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Melvin Mikes

Other Los Angeles Murder Exonerations
On March 10, 1980, the body of 76-year-old Harold Hansen was found bludgeoned to death in his store in Long Beach, California. Harold’s Fix-It Shop had been ransacked, and Hansen’s pockets had been turned inside out. The police found three chrome posts near Hansen’s body that were part of a disassembled turnstile, and they determined that a three-foot section had been the murder weapon. It was dusted for fingerprints. Forty-six prints were found, and 16 were considered identifiable.

The investigation went cold for five years. Then, the California Department of Justice started a new computerized fingerprint databank, and the Long Beach police uploaded fingerprints obtained from the crime scenes of unsolved cases. Six of the 16 identifiable fingerprints on the turnstile piece came back as a match for Melvin Mikes, who was then 25, and had previous arrests for shoplifting, car theft and drug offenses.

Mikes, who was from Compton, California, was arrested in 1985 and charged with murder and robbery. His trial took place later that year. There were no witnesses, and the fingerprints were the state’s only evidence. Prosecutors said that Hansen had bought the turnstile several months earlier from a hardware store that was going out of business, and he had then placed the assembly in his basement in an area that was off-limits to customers. That meant, they argued, that Mikes could only have left his fingerprints on the turnstile piece during the break-in and murder. Mikes’s fingerprints were not found anywhere else in the store. Nor were they found on any of the stolen items recovered by police. Mikes’s attorney moved to dismiss the case for insufficient evidence, but the motion was denied. Mikes did not testify, but he had an alibi: A union official said Mikes was walking a picket line at a local hospital at the time that police said Hansen was beaten to death. She had the time cards to back up the claim, but she was never called to testify at trial because Mikes’s attorney was worried about her cross-examination.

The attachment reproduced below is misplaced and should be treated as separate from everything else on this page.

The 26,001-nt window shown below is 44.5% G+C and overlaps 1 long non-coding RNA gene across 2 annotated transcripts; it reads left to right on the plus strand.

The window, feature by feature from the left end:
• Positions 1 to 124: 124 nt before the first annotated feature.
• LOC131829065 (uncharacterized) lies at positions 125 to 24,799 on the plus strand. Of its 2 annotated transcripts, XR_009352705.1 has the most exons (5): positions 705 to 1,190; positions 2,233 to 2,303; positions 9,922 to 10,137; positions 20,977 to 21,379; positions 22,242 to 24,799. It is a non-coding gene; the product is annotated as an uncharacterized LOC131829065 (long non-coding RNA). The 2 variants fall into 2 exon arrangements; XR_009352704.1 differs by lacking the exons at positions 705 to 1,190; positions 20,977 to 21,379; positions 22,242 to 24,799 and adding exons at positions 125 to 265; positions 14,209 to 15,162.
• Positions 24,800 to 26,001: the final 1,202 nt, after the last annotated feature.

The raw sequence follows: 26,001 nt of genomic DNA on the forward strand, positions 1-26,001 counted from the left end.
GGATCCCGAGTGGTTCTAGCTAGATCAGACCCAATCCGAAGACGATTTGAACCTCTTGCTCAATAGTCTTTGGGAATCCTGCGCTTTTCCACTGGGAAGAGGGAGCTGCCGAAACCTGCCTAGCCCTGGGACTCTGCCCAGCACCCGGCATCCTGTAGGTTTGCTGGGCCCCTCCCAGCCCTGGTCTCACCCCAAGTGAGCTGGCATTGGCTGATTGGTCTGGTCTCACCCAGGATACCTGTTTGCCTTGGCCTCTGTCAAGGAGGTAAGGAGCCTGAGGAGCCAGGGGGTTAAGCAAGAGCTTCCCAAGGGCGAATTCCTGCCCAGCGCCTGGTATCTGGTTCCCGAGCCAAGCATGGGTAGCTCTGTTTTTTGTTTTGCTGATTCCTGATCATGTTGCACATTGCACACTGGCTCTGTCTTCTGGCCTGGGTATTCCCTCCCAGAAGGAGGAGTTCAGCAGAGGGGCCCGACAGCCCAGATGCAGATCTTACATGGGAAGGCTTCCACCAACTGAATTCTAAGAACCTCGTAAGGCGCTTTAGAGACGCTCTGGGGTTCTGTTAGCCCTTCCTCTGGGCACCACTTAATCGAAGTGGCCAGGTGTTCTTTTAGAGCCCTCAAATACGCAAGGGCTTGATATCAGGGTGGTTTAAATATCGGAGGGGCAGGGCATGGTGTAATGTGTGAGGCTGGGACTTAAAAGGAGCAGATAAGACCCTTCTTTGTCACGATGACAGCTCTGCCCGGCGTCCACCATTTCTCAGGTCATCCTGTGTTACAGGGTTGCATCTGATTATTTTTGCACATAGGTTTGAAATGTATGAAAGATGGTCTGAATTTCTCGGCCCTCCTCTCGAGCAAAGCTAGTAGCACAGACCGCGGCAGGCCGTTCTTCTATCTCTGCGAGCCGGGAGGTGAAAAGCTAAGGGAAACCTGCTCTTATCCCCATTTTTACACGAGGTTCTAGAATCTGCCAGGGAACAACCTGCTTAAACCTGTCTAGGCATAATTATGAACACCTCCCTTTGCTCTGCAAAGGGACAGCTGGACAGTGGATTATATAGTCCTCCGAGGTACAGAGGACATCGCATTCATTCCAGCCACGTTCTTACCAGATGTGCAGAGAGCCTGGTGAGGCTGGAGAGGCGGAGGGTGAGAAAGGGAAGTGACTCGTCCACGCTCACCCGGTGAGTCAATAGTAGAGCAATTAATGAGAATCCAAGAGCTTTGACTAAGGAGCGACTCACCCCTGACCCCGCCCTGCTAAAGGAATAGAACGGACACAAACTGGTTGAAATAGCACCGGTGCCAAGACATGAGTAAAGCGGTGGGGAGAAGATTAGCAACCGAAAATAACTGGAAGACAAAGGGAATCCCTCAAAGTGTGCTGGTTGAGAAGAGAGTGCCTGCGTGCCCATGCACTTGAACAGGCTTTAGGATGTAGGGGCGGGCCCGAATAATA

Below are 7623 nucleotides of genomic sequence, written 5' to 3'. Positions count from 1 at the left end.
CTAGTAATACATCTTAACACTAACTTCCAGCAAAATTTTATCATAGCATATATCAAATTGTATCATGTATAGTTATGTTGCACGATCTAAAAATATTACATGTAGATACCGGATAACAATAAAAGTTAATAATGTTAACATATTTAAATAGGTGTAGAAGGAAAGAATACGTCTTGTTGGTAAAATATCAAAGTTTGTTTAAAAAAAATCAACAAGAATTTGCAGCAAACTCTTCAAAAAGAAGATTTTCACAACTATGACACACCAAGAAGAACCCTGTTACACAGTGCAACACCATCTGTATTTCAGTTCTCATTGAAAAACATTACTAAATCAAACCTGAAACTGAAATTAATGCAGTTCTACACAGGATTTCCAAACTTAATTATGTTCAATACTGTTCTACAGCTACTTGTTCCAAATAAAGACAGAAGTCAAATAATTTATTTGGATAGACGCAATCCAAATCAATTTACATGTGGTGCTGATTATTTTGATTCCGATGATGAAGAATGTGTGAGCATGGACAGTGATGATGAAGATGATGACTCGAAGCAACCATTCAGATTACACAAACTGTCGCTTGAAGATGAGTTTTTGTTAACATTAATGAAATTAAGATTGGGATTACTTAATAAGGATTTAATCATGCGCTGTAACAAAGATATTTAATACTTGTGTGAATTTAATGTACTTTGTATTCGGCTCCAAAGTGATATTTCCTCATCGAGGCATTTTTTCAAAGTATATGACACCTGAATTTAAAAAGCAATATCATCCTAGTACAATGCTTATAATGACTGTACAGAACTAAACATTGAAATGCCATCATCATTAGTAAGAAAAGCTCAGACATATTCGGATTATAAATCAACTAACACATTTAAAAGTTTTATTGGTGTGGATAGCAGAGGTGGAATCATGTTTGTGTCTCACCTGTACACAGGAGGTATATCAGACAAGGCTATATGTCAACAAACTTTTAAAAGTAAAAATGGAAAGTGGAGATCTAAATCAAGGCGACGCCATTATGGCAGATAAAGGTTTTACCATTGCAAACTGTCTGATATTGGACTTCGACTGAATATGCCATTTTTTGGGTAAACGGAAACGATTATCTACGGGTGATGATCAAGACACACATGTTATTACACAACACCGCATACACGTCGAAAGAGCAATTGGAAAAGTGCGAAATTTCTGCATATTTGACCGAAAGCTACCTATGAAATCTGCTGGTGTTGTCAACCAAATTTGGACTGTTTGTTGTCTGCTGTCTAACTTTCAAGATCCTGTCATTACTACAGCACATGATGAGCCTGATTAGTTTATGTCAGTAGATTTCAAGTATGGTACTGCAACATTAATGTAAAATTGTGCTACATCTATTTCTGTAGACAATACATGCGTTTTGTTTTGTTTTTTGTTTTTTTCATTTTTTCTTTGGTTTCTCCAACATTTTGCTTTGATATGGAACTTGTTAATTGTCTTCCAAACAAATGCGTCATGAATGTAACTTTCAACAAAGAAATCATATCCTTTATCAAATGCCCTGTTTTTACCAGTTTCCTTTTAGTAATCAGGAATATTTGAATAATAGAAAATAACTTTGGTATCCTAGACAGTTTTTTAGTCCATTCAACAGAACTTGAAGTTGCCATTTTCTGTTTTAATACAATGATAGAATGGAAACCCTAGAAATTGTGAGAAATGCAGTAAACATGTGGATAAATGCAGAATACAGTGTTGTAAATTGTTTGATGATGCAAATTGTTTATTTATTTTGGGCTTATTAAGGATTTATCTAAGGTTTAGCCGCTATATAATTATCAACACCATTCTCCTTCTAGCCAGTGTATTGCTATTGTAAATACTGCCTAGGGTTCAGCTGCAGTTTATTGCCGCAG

Mikes was convicted by a jury in Long Beach Superior Court and sentenced to 25 years to life in prison.

Mikes unsuccessfully appealed his conviction through the California courts, then filed for a writ of habeas corpus in U.S. District Court for the Central District of California. That, too was denied, and he appealed to the U.S. Court of Appeals for the Ninth Circuit.

On October 7, 1991, the appellate court overturned his conviction and remanded the case back to the state courts. The ruling said that the fingerprint evidence on its own was insufficient to convict Mikes. The court noted that Mikes’s fingerprints could have been left on the turnstile prior to Hansen’s purchase of the equipment.

“In order to support a finding that Mikes is guilty beyond a reasonable doubt, the record must demonstrate that he in fact touched the posts at the time the crime was committed and not at some earlier point,” the court wrote. “There is insufficient evidence to warrant that conclusion rather than the conclusion that the fingerprints were impressed on the posts at an earlier time. There is, in short, a total failure of proof on the ‘accessibility’ question.”

The state appealed the appellate court’s ruling to the U.S. Supreme Court, but the high court declined to hear the case, and Mikes was released from prison on October 21, 1992.

Upon his release, Mikes made good on a promise: to walk his son, now 12, home from school. “I went through a lot because of this,” Mikes told the Los Angeles Times. “I lost a lot, and I never killed anyone.”

– Ken Otterbourg

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Posting Date:  Before June 2012
Last Updated: 11/15/2019
County:Los Angeles
Most Serious Crime:Murder
Additional Convictions:
Reported Crime Date:1980
Sentence:25 to Life
Age at the date of reported crime:19
Contributing Factors:Inadequate Legal Defense
Did DNA evidence contribute to the exoneration?:No